Solar company warns it may close
Evergreen is low on cash as orders slip and prices fall
In documents filed with securities regulators yesterday, Evergreen said there is “substantial doubt’’ about its ability to “continue as a going concern’’ over the next 12 months, in part because it had “significant’’ cancellations of orders for its products. It also said the market for solar products is worsening.
Evergreen also expects to get less money than it had hoped from the liquidation of the Devens facility, the documents show. The company, which burned through more than $30 million in the first quarter of 2011, had $33 million left at the end of April.
An Evergreen spokesman could not be reached late yesterday.
The company has struggled for several years, trying to compete with manufacturers in China. It has also been hampered by the larger issues of falling demand — and falling prices — in the industry.
Yesterday, Evergreen said there was a “continued rapid deterioration’’ in both demand for solar products and in selling prices.
The company reported a $33.4 million net loss for the first quarter of 2011, compared to a $24 million loss for the same period last year. Its stock closed at $1.41 yesterday, up a penny.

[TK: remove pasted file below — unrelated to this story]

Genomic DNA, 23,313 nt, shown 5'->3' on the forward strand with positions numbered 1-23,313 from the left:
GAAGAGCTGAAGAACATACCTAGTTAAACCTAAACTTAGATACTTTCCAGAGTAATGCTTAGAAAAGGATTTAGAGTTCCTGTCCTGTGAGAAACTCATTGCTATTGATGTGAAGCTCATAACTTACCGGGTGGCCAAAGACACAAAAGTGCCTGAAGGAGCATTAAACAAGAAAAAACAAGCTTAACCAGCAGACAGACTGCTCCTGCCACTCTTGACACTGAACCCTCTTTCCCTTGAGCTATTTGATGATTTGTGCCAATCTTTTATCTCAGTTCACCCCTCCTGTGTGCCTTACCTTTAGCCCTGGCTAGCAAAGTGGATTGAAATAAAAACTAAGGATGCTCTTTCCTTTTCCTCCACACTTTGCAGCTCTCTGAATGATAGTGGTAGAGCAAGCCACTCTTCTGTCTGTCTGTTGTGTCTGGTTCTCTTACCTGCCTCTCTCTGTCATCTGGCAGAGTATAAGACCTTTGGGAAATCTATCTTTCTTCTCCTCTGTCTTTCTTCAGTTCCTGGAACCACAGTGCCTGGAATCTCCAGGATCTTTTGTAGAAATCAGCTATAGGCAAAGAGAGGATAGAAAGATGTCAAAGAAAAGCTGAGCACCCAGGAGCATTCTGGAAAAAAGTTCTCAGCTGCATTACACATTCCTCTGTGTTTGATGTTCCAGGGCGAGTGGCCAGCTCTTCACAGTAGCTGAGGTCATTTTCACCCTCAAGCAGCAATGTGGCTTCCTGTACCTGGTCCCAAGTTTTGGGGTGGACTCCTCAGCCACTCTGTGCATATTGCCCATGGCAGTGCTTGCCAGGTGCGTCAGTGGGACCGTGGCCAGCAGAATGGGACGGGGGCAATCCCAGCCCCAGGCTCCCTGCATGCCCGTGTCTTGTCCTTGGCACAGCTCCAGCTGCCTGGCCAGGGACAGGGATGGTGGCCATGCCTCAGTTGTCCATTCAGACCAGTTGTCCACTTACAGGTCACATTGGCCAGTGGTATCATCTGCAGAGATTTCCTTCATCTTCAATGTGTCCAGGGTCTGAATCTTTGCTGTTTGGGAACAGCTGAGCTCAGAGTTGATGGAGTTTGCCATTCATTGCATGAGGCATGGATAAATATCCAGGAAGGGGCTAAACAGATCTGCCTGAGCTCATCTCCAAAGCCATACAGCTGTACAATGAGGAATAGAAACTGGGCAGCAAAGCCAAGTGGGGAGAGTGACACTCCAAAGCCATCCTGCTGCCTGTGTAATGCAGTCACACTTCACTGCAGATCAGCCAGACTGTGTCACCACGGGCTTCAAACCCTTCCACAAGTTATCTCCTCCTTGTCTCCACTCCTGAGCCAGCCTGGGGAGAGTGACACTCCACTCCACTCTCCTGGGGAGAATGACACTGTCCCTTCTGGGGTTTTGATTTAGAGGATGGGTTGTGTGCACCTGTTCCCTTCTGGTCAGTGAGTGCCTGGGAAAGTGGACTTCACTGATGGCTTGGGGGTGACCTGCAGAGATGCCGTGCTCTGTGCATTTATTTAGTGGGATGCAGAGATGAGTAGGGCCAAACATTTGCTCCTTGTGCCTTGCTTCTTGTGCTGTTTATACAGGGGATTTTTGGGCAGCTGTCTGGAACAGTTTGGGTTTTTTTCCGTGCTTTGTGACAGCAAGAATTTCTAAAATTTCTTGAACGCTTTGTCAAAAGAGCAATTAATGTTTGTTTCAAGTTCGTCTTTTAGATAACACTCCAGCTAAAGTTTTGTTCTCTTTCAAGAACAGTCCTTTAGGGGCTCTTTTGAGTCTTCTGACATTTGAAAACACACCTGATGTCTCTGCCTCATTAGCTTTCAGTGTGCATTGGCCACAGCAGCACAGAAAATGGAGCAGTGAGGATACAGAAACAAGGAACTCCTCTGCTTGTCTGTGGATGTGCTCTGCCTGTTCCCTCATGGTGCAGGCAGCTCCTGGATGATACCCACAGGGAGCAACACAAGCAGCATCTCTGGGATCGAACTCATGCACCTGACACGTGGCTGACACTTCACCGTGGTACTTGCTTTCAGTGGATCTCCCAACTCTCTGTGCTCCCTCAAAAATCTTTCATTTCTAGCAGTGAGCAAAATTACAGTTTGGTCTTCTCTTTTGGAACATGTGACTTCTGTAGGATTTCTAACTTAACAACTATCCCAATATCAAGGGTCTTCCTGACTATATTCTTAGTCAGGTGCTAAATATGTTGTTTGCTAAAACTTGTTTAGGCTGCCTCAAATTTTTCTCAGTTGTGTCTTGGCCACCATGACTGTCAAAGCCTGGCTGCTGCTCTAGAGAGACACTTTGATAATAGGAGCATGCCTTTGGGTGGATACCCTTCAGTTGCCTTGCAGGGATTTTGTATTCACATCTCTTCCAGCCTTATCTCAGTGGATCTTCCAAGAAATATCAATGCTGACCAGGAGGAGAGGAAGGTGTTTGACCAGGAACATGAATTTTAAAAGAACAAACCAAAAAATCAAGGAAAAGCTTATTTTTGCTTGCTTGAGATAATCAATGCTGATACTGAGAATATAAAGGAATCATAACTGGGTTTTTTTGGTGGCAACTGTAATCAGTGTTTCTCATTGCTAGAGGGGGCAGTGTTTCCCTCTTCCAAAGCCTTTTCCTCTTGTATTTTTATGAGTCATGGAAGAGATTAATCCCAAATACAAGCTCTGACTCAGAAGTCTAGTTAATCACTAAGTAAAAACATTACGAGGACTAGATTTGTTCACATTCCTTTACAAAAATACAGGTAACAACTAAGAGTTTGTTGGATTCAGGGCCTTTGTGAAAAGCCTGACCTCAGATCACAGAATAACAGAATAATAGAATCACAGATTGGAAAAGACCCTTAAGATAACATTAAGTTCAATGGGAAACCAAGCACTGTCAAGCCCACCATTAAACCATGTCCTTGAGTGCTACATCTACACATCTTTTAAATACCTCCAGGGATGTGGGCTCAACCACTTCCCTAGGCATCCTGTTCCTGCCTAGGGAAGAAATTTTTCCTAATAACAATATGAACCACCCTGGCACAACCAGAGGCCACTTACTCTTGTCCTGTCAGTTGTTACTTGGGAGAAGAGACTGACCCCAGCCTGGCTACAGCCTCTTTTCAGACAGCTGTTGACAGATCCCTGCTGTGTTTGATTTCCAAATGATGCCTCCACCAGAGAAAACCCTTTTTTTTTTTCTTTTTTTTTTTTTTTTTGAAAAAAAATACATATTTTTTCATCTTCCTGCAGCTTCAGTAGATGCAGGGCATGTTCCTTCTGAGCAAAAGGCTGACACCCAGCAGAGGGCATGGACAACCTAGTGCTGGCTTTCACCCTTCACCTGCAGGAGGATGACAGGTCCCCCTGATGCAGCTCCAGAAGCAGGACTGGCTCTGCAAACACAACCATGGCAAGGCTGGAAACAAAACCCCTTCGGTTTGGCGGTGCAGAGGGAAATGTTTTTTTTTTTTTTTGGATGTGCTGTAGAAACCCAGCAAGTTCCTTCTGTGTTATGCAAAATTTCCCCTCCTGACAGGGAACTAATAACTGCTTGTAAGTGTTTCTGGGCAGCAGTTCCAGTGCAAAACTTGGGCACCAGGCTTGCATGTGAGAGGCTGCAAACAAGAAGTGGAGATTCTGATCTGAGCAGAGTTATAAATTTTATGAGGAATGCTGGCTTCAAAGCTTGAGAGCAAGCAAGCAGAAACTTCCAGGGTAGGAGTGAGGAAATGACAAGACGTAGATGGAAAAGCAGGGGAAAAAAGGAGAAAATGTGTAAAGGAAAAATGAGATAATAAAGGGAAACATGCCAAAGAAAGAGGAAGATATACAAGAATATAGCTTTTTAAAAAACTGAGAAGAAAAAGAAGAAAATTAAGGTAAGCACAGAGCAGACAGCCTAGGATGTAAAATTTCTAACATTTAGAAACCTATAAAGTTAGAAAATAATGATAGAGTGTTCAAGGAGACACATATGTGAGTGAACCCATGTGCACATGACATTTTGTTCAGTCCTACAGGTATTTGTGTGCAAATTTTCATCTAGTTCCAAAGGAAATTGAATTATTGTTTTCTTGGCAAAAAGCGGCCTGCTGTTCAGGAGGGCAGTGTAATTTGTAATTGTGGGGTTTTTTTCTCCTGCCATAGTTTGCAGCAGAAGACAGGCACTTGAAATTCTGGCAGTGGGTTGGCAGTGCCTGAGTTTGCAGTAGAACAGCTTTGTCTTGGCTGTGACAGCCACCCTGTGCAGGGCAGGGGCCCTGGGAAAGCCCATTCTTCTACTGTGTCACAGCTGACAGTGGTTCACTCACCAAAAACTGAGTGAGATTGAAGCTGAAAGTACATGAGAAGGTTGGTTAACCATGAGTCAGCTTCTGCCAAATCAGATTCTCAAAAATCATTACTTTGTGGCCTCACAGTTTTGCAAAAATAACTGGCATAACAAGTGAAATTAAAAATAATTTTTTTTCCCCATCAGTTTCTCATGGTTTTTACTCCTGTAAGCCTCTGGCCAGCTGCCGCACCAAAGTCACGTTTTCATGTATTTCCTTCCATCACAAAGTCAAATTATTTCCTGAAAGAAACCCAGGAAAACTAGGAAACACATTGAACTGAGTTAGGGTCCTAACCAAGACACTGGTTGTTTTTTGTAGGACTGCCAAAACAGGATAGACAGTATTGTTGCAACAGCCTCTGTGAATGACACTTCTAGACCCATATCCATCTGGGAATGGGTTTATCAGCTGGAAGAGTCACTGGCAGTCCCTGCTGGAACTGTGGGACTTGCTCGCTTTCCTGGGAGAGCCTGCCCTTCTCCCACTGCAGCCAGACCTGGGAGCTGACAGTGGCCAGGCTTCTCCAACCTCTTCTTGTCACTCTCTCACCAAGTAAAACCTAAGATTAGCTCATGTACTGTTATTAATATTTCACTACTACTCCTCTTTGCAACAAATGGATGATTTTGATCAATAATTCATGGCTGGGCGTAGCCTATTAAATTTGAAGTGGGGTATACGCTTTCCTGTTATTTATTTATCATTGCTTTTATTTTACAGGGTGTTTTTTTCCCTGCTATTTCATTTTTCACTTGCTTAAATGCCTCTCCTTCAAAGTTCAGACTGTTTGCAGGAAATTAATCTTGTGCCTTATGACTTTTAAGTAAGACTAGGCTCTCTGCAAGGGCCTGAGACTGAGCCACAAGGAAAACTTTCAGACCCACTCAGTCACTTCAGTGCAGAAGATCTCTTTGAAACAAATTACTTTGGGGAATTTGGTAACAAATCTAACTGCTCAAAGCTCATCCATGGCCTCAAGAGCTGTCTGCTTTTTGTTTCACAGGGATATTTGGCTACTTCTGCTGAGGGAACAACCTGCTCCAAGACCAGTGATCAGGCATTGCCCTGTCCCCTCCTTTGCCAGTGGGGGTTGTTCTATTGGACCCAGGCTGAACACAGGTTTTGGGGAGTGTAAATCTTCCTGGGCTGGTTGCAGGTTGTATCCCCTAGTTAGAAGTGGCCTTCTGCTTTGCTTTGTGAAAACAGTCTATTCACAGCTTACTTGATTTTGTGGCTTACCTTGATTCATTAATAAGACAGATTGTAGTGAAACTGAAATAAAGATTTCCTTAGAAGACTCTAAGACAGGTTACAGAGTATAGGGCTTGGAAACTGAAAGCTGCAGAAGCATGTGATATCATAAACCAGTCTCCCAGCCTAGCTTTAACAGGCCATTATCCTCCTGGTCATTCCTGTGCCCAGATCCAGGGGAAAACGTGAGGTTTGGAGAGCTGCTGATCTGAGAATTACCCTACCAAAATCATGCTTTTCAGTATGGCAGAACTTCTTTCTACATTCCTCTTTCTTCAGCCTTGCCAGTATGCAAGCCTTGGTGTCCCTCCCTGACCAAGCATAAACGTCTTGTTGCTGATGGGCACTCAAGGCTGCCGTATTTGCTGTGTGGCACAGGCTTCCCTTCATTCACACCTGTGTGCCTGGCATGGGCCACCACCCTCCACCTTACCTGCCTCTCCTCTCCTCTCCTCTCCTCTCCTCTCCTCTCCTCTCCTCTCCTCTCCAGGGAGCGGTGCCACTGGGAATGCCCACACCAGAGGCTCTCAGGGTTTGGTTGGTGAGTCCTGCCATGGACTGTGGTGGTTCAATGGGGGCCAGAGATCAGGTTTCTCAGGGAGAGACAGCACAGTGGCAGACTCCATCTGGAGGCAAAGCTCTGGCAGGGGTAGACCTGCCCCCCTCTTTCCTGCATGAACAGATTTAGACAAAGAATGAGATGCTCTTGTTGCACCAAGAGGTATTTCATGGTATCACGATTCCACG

In March, Evergreen shut its Devens manufacturing facility at the former military base and eliminated about 800 jobs. The company has expanded its manufacturing operations in China, where it has received financial support from the government, and where production costs are much lower.
It continues to operate a filament plant in Michigan.
As a result of the Devens closing, the state of Massachusetts initiated the elimination of a property tax break it had given the company to help it build the plant there.
The board of the Massachusetts Development Finance Agency, which approved the tax incentive in 2007, voted yesterday to ask another state body to terminate the 20-year tax break early. The Economic Assistance Coordinating Council is expected to act on the request by the end of June.
The tax break was a key piece of a $58 million incentive package the Patrick administration awarded Evergreen Solar to build the plant in Massachusetts. In exchange, the Marlborough-based company promised to retain 310 existing jobs and add 350 new ones.
Initially, Evergreen added more jobs than promised, but then shut the plant after deciding it could not compete with the cheaper manufacturing in China.